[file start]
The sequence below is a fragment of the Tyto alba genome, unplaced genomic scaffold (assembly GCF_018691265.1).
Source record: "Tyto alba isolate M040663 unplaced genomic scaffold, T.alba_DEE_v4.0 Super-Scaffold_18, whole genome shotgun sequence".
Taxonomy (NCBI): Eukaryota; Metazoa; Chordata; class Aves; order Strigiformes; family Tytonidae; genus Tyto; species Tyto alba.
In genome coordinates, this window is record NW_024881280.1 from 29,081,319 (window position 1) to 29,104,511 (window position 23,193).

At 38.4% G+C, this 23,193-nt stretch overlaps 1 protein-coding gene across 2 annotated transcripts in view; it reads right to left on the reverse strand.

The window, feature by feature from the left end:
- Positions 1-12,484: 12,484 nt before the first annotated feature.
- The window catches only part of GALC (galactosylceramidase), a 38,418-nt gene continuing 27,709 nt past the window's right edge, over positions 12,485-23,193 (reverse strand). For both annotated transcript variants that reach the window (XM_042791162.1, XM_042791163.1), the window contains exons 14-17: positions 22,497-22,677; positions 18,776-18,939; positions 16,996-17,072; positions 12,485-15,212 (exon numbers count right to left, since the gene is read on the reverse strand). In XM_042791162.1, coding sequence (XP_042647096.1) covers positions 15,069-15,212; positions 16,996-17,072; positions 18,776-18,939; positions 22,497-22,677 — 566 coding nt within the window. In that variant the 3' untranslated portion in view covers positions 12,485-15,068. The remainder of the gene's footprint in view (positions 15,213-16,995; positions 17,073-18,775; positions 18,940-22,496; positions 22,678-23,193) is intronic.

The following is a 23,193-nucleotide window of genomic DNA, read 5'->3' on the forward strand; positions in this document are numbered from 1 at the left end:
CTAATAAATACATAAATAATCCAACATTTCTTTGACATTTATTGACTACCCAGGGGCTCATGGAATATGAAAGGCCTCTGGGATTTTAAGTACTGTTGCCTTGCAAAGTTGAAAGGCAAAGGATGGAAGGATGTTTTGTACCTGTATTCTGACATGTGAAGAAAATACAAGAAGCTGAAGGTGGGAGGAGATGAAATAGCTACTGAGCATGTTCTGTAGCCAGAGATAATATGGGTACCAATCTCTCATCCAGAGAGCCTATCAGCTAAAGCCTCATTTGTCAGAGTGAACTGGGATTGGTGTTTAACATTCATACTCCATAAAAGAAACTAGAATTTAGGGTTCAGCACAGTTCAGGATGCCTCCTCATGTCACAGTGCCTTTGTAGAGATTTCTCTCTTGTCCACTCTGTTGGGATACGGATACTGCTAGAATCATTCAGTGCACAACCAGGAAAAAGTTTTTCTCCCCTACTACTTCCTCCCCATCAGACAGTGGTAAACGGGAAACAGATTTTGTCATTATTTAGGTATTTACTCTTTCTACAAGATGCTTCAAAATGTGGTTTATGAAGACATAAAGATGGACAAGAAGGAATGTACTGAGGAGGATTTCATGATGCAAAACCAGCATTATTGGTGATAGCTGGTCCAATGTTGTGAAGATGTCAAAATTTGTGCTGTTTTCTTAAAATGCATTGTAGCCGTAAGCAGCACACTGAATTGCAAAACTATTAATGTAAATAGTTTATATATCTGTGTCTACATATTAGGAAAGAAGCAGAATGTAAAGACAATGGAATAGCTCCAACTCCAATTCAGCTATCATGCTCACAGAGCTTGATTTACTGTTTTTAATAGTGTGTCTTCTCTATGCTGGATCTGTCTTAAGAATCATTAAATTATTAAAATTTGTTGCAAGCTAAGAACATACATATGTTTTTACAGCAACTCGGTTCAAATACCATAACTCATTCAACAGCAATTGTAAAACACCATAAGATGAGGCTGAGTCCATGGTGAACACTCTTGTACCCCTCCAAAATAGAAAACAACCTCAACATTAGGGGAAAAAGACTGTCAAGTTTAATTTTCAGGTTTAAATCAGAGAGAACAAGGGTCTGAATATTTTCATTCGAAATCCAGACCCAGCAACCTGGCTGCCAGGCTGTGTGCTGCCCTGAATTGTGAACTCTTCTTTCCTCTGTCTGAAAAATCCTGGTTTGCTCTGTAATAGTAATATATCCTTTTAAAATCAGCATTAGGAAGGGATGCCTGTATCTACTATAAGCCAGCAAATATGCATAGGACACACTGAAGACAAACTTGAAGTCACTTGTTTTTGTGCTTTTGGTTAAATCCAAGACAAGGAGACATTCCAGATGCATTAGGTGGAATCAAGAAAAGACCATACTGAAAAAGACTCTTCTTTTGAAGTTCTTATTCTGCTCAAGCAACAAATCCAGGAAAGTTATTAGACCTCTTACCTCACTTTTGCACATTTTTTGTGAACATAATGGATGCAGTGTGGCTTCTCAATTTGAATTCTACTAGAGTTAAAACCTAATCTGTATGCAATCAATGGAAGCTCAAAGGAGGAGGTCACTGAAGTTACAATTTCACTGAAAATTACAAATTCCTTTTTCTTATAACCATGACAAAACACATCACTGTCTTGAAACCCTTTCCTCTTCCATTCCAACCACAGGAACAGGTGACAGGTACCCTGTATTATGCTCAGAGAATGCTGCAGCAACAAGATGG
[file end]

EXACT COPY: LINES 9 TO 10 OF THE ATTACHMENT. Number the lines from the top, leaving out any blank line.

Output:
The following is a 23,193-nucleotide window of genomic DNA, read 5'->3' on the forward strand; positions in this document are numbered from 1 at the left end:
CTAATAAATACATAAATAATCCAACATTTCTTTGACATTTATTGACTACCCAGGGGCTCATGGAATATGAAAGGCCTCTGGGATTTTAAGTACTGTTGCCTTGCAAAGTTGAAAGGCAAAGGATGGAAGGATGTTTTGTACCTGTATTCTGACATGTGAAGAAAATACAAGAAGCTGAAGGTGGGAGGAGATGAAATAGCTACTGAGCATGTTCTGTAGCCAGAGATAATATGGGTACCAATCTCTCATCCAGAGAGCCTATCAGCTAAAGCCTCATTTGTCAGAGTGAACTGGGATTGGTGTTTAACATTCATACTCCATAAAAGAAACTAGAATTTAGGGTTCAGCACAGTTCAGGATGCCTCCTCATGTCACAGTGCCTTTGTAGAGATTTCTCTCTTGTCCACTCTGTTGGGATACGGATACTGCTAGAATCATTCAGTGCACAACCAGGAAAAAGTTTTTCTCCCCTACTACTTCCTCCCCATCAGACAGTGGTAAACGGGAAACAGATTTTGTCATTATTTAGGTATTTACTCTTTCTACAAGATGCTTCAAAATGTGGTTTATGAAGACATAAAGATGGACAAGAAGGAATGTACTGAGGAGGATTTCATGATGCAAAACCAGCATTATTGGTGATAGCTGGTCCAATGTTGTGAAGATGTCAAAATTTGTGCTGTTTTCTTAAAATGCATTGTAGCCGTAAGCAGCACACTGAATTGCAAAACTATTAATGTAAATAGTTTATATATCTGTGTCTACATATTAGGAAAGAAGCAGAATGTAAAGACAATGGAATAGCTCCAACTCCAATTCAGCTATCATGCTCACAGAGCTTGATTTACTGTTTTTAATAGTGTGTCTTCTCTATGCTGGATCTGTCTTAAGAATCATTAAATTATTAAAATTTGTTGCAAGCTAAGAACATACATATGTTTTTACAGCAACTCGGTTCAAATACCATAACTCATTCAACAGCAATTGTAAAACACCATAAGATGAGGCTGAGTCCATGGTGAACACTCTTGTACCCCTCCAAAATAGAAAACAACCTCAACATTAGGGGAAAAAGACTGTCAAGTTTAATTTTCAGGTTTAAATCAGAGAGAACAAGGGTCTGAATATTTTCATTCGAAATCCAGACCCAGCAACCTGGCTGCCAGGCTGTGTGCTGCCCTGAATTGTGAACTCTTCTTTCCTCTGTCTGAAAAATCCTGGTTTGCTCTGTAATAGTAATATATCCTTTTAAAATCAGCATTAGGAAGGGATGCCTGTATCTACTATAAGCCAGCAAATATGCATAGGACACACTGAAGACAAACTTGAAGTCACTTGTTTTTGTGCTTTTGGTTAAATCCAAGACAAGGAGACATTCCAGATGCATTAGGTGGAATCAAGAAAAGACCATACTGAAAAAGACTCTTCTTTTGAAGTTCTTATTCTGCTCAAGCAACAAATCCAGGAAAGTTATTAGACCTCTTACCTCACTTTTGCACATTTTTTGTGAACATAATGGATGCAGTGTGGCTTCTCAATTTGAATTCTACTAGAGTTAAAACCTAATCTGTATGCAATCAATGGAAGCTCAAAGGAGGAGGTCACTGAAGTTACAATTTCACTGAAAATTACAAATTCCTTTTTCTTATAACCATGACAAAACACATCACTGTCTTGAAACCCTTTCCTCTTCCATTCCAACCACAGGAACAGGTGACAGGTACCCTGTATTATGCTCAGAGAATGCTGCAGCAACAAGATGG